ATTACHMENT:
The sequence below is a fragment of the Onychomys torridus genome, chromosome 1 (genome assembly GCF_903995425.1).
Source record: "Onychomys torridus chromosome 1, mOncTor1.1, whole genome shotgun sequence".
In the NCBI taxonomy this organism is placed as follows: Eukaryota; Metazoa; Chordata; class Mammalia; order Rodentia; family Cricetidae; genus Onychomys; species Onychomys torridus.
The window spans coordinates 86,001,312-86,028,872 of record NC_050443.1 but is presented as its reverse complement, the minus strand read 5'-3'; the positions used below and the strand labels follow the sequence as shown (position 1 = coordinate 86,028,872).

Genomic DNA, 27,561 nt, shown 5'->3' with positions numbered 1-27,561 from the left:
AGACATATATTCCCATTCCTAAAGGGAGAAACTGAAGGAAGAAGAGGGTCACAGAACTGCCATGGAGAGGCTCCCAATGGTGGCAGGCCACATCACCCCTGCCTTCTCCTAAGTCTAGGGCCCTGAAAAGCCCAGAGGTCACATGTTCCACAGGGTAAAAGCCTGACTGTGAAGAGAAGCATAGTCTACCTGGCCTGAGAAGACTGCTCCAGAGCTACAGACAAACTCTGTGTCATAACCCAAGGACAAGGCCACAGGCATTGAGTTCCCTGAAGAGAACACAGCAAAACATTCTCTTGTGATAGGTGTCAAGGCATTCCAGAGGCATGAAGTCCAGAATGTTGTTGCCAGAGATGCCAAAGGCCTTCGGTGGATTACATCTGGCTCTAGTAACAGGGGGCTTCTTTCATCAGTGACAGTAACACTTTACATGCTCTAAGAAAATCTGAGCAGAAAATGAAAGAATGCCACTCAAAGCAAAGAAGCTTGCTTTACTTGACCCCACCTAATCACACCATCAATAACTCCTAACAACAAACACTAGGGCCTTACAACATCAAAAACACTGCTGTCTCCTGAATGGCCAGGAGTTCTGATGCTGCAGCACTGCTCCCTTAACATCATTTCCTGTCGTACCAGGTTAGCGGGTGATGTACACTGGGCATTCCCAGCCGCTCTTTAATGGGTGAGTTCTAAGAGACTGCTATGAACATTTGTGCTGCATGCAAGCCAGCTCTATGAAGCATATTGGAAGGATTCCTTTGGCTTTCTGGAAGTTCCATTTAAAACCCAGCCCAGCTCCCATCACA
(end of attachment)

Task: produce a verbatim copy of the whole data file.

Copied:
The sequence below is a fragment of the Onychomys torridus genome, chromosome 1 (genome assembly GCF_903995425.1).
Source record: "Onychomys torridus chromosome 1, mOncTor1.1, whole genome shotgun sequence".
In the NCBI taxonomy this organism is placed as follows: Eukaryota; Metazoa; Chordata; class Mammalia; order Rodentia; family Cricetidae; genus Onychomys; species Onychomys torridus.
The window spans coordinates 86,001,312-86,028,872 of record NC_050443.1 but is presented as its reverse complement, the minus strand read 5'-3'; the positions used below and the strand labels follow the sequence as shown (position 1 = coordinate 86,028,872).

Genomic DNA, 27,561 nt, shown 5'->3' with positions numbered 1-27,561 from the left:
AGACATATATTCCCATTCCTAAAGGGAGAAACTGAAGGAAGAAGAGGGTCACAGAACTGCCATGGAGAGGCTCCCAATGGTGGCAGGCCACATCACCCCTGCCTTCTCCTAAGTCTAGGGCCCTGAAAAGCCCAGAGGTCACATGTTCCACAGGGTAAAAGCCTGACTGTGAAGAGAAGCATAGTCTACCTGGCCTGAGAAGACTGCTCCAGAGCTACAGACAAACTCTGTGTCATAACCCAAGGACAAGGCCACAGGCATTGAGTTCCCTGAAGAGAACACAGCAAAACATTCTCTTGTGATAGGTGTCAAGGCATTCCAGAGGCATGAAGTCCAGAATGTTGTTGCCAGAGATGCCAAAGGCCTTCGGTGGATTACATCTGGCTCTAGTAACAGGGGGCTTCTTTCATCAGTGACAGTAACACTTTACATGCTCTAAGAAAATCTGAGCAGAAAATGAAAGAATGCCACTCAAAGCAAAGAAGCTTGCTTTACTTGACCCCACCTAATCACACCATCAATAACTCCTAACAACAAACACTAGGGCCTTACAACATCAAAAACACTGCTGTCTCCTGAATGGCCAGGAGTTCTGATGCTGCAGCACTGCTCCCTTAACATCATTTCCTGTCGTACCAGGTTAGCGGGTGATGTACACTGGGCATTCCCAGCCGCTCTTTAATGGGTGAGTTCTAAGAGACTGCTATGAACATTTGTGCTGCATGCAAGCCAGCTCTATGAAGCATATTGGAAGGATTCCTTTGGCTTTCTGGAAGTTCCATTTAAAACCCAGCCCAGCTCCCATCACA